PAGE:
The vitality of cinema is in its ability to represent a breadth of different artists’ stories, but to do so, voices must be granted to people of all creeds, sexualities, and ethnicities, said LGBT filmmaker Cheryl Dunye to an audience of students and community members at a talk Tuesday afternoon at the IU Cinema.
Dunye, a black lesbian filmmaker whose works were an influential part of Queer New Wave cinema in the 1990s, was joined onstage by Terri Francis, director of the University’s Black Film Center/Archive.
“I do think that the personal is political,” Dunye said. “Everybody’s personal is political. Everybody’s story is important — not just my own.”
Dunye’s talk was prefaced by a selection of clips from her works, including scenes from “Black is Blue” and “The Watermelon Woman,” as well as an interview with acclaimed filmmaker Ava DuVernay about their work together on DuVernay’s television series, “Queen Sugar.”
Dunye lauded DuVernay’s television work, saying she felt that “Queen Sugar” offered black viewers a perspective on black life and culture that just couldn’t have existed when she’d first begun working.
“It feels black. It looks black. It’s about a certain blackness that is conflict — people having no fathers, no brothers,” Dunye said. “We are blessed as African Americans to have a seat at that table.”
Francis guided Dunye’s lecture by asking a series of questions about her life, career and artistic endeavors.
Dunye said when she first began working, she felt compelled to make art that dealt with queerness, blackness and the intersection between the two, as if it was a responsibility or a necessity.
“In making my early work, it was because I had to,” Dunye said. “Nobody else was making it. I just had to do it, and it was received for the people who needed to see it, who also needed to be recognized and acknowledged and live their lives.”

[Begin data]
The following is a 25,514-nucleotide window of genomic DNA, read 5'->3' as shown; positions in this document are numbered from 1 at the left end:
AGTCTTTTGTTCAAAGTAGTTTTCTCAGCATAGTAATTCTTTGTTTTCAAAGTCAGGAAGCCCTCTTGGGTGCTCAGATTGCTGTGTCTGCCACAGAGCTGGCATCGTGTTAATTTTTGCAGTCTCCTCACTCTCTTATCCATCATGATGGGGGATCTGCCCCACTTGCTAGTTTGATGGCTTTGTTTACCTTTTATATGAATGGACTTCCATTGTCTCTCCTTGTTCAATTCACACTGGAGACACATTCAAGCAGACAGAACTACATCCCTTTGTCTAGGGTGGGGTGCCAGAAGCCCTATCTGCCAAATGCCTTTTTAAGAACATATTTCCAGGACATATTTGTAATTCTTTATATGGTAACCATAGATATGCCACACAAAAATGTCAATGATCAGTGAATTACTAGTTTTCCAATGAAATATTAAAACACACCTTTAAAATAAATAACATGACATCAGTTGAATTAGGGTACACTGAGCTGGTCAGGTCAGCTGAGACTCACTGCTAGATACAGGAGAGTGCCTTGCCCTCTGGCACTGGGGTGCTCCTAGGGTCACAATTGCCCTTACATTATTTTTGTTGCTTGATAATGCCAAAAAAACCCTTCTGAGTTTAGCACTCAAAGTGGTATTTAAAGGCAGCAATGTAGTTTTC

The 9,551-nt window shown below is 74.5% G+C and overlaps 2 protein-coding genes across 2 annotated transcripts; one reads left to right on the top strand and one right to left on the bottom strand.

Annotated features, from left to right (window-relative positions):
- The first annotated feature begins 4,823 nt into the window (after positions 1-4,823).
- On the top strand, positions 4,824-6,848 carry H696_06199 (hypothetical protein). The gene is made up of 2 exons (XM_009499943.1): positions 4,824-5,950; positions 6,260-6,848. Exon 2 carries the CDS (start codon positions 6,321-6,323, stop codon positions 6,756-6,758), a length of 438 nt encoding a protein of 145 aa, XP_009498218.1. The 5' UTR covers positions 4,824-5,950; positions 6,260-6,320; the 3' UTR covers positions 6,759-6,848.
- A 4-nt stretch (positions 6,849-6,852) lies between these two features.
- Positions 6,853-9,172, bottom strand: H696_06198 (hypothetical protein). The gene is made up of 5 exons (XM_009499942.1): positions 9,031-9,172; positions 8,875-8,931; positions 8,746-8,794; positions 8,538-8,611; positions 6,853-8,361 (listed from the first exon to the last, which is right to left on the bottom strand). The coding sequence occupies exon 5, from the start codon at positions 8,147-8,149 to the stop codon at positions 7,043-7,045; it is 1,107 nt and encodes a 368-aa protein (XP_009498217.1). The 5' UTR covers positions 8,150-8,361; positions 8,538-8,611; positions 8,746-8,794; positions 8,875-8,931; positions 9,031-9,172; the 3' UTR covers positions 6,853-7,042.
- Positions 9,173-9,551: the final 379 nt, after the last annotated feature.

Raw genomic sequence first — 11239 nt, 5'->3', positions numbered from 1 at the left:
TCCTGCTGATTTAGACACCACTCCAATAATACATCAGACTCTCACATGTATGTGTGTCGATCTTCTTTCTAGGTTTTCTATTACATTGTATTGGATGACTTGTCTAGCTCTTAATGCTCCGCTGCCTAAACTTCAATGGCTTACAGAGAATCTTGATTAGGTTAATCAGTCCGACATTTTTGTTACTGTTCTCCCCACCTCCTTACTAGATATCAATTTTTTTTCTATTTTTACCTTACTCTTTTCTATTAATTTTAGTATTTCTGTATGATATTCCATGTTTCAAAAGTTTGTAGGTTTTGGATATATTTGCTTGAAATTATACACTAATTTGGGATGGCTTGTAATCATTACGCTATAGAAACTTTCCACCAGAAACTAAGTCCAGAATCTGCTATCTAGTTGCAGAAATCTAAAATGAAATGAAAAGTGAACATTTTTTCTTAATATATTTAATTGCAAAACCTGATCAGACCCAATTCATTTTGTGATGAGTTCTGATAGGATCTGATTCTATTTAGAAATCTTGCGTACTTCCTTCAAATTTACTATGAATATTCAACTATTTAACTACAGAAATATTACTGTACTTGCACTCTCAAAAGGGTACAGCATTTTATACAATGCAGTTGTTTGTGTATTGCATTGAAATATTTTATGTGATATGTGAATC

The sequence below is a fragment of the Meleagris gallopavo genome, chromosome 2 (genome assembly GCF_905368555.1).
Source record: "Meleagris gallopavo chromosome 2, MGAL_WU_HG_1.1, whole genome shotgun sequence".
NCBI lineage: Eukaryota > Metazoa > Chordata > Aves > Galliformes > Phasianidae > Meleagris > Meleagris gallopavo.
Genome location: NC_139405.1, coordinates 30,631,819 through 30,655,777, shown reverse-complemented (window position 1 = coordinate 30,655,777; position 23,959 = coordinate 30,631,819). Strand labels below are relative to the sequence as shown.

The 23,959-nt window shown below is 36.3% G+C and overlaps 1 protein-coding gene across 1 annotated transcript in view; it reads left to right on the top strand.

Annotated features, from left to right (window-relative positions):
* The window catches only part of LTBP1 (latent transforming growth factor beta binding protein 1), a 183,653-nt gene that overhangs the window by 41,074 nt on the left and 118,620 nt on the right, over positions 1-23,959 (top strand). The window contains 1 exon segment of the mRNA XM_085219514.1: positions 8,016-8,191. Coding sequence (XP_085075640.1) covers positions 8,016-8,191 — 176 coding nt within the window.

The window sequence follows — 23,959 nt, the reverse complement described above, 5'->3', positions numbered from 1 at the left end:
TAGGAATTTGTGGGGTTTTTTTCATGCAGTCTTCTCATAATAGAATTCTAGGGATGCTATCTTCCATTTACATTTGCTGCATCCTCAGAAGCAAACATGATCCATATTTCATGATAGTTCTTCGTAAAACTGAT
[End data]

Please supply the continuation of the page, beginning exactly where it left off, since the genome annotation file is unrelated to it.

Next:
But Dunye said as times have changed and her career has progressed, she no longer feels beholden to making films centered around specific topics. Now, she’s free to explore her own fascinations.
“All cultural production is changing, and it does not look the way that it used to,” Dunye said. “We’re wanting to hear about that grey area of emotion where most of us live. We’re not all happy. We’re not all sad. We’re floating in between.”
She alluded to filmmakers and artists like Ava DuVernay, SZA and the creators behind numerous popular black-centric television series. Dunye said she feels as though there is a great importance to letting new artists surface and deliver fresh interpretations of the world around them.
“Y’all can take the table. Y’all can cut the table up. I don’t care … I gave you the table,” Dunye said. “I’ve done a lot of work. I’ve been in fields by myself at night, alone and afraid. I’ve been called many things. I’ve cleared the field out. Now I’m going over to the sunshine for a bit. I’ll save a place in the sunshine for you, too.”
A recurring motif throughout Dunye’s talk was the notion of having a “seat at the table."
But Dunye also said she’d grown up with great pride in her identity. As a lesbian, she said she’d never felt compelled to stay in the closet, and having been born in Liberia, she proudly identified herself as non-American.
“I’m not a person who ever was in the closet, who ever hid any part of myself,” Dunye said. “I was always a maker that was out and was making subjects about my life and the people that I loved.”
Her debut feature film, the 1996 comedy, “The Watermelon Woman,” was the first film ever to be directed by a queer woman of color.
Dunye said she was content with blazing her own paths in her career. She never rested, and always saw herself as actively engaging with her interests.
“Dancing with them,” she called it. Dunye said it was a way of pursuing her ever-changing dreams.
“My dream is the African American dream. My dream is the African dream. My dream isn’t even written,” Dunye said. “Let me live that dream.”
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